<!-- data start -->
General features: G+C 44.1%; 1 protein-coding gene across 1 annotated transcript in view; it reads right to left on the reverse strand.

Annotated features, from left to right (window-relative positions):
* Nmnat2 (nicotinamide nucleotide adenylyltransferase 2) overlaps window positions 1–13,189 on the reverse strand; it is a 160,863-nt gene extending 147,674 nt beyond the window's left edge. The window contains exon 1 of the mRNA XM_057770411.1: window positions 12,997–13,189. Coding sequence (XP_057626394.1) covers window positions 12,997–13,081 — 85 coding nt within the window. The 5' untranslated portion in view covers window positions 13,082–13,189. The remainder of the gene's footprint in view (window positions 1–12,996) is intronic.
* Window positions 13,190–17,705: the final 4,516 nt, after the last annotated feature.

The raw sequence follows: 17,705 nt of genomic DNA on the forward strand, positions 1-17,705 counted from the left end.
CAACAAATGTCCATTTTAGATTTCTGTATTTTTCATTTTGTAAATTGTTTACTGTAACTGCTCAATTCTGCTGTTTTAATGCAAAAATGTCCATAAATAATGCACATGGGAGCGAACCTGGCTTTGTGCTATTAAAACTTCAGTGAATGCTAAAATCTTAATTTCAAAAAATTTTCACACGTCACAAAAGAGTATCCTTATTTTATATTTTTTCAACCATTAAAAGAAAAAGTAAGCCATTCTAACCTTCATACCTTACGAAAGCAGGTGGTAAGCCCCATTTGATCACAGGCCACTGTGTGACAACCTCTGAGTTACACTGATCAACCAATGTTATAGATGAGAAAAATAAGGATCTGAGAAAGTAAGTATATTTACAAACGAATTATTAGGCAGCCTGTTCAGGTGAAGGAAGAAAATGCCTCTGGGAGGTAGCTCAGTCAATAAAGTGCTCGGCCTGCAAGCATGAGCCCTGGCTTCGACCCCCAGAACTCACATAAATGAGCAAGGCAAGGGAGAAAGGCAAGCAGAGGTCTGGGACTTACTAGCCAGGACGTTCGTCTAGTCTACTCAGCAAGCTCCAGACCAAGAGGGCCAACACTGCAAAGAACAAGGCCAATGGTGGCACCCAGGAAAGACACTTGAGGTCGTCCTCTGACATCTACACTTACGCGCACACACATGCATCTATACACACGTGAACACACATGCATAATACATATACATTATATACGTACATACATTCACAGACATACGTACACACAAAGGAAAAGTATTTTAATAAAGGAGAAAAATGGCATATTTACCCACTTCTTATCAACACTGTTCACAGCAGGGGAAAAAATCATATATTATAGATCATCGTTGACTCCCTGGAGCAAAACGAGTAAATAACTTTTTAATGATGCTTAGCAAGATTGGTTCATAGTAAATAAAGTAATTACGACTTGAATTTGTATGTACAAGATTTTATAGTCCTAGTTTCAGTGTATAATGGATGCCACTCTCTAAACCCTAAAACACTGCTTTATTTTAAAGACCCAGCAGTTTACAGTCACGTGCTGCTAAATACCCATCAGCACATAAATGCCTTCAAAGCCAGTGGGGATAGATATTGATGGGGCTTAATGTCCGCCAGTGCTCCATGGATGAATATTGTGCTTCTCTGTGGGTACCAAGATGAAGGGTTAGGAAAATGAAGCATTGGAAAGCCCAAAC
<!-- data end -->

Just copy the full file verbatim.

General features: G+C 44.1%; 1 protein-coding gene across 1 annotated transcript in view; it reads right to left on the reverse strand.

Annotated features, from left to right (window-relative positions):
* Nmnat2 (nicotinamide nucleotide adenylyltransferase 2) overlaps window positions 1–13,189 on the reverse strand; it is a 160,863-nt gene extending 147,674 nt beyond the window's left edge. The window contains exon 1 of the mRNA XM_057770411.1: window positions 12,997–13,189. Coding sequence (XP_057626394.1) covers window positions 12,997–13,081 — 85 coding nt within the window. The 5' untranslated portion in view covers window positions 13,082–13,189. The remainder of the gene's footprint in view (window positions 1–12,996) is intronic.
* Window positions 13,190–17,705: the final 4,516 nt, after the last annotated feature.

The raw sequence follows: 17,705 nt of genomic DNA on the forward strand, positions 1-17,705 counted from the left end.
CAACAAATGTCCATTTTAGATTTCTGTATTTTTCATTTTGTAAATTGTTTACTGTAACTGCTCAATTCTGCTGTTTTAATGCAAAAATGTCCATAAATAATGCACATGGGAGCGAACCTGGCTTTGTGCTATTAAAACTTCAGTGAATGCTAAAATCTTAATTTCAAAAAATTTTCACACGTCACAAAAGAGTATCCTTATTTTATATTTTTTCAACCATTAAAAGAAAAAGTAAGCCATTCTAACCTTCATACCTTACGAAAGCAGGTGGTAAGCCCCATTTGATCACAGGCCACTGTGTGACAACCTCTGAGTTACACTGATCAACCAATGTTATAGATGAGAAAAATAAGGATCTGAGAAAGTAAGTATATTTACAAACGAATTATTAGGCAGCCTGTTCAGGTGAAGGAAGAAAATGCCTCTGGGAGGTAGCTCAGTCAATAAAGTGCTCGGCCTGCAAGCATGAGCCCTGGCTTCGACCCCCAGAACTCACATAAATGAGCAAGGCAAGGGAGAAAGGCAAGCAGAGGTCTGGGACTTACTAGCCAGGACGTTCGTCTAGTCTACTCAGCAAGCTCCAGACCAAGAGGGCCAACACTGCAAAGAACAAGGCCAATGGTGGCACCCAGGAAAGACACTTGAGGTCGTCCTCTGACATCTACACTTACGCGCACACACATGCATCTATACACACGTGAACACACATGCATAATACATATACATTATATACGTACATACATTCACAGACATACGTACACACAAAGGAAAAGTATTTTAATAAAGGAGAAAAATGGCATATTTACCCACTTCTTATCAACACTGTTCACAGCAGGGGAAAAAATCATATATTATAGATCATCGTTGACTCCCTGGAGCAAAACGAGTAAATAACTTTTTAATGATGCTTAGCAAGATTGGTTCATAGTAAATAAAGTAATTACGACTTGAATTTGTATGTACAAGATTTTATAGTCCTAGTTTCAGTGTATAATGGATGCCACTCTCTAAACCCTAAAACACTGCTTTATTTTAAAGACCCAGCAGTTTACAGTCACGTGCTGCTAAATACCCATCAGCACATAAATGCCTTCAAAGCCAGTGGGGATAGATATTGATGGGGCTTAATGTCCGCCAGTGCTCCATGGATGAATATTGTGCTTCTCTGTGGGTACCAAGATGAAGGGTTAGGAAAATGAAGCATTGGAAAGCCCAAAC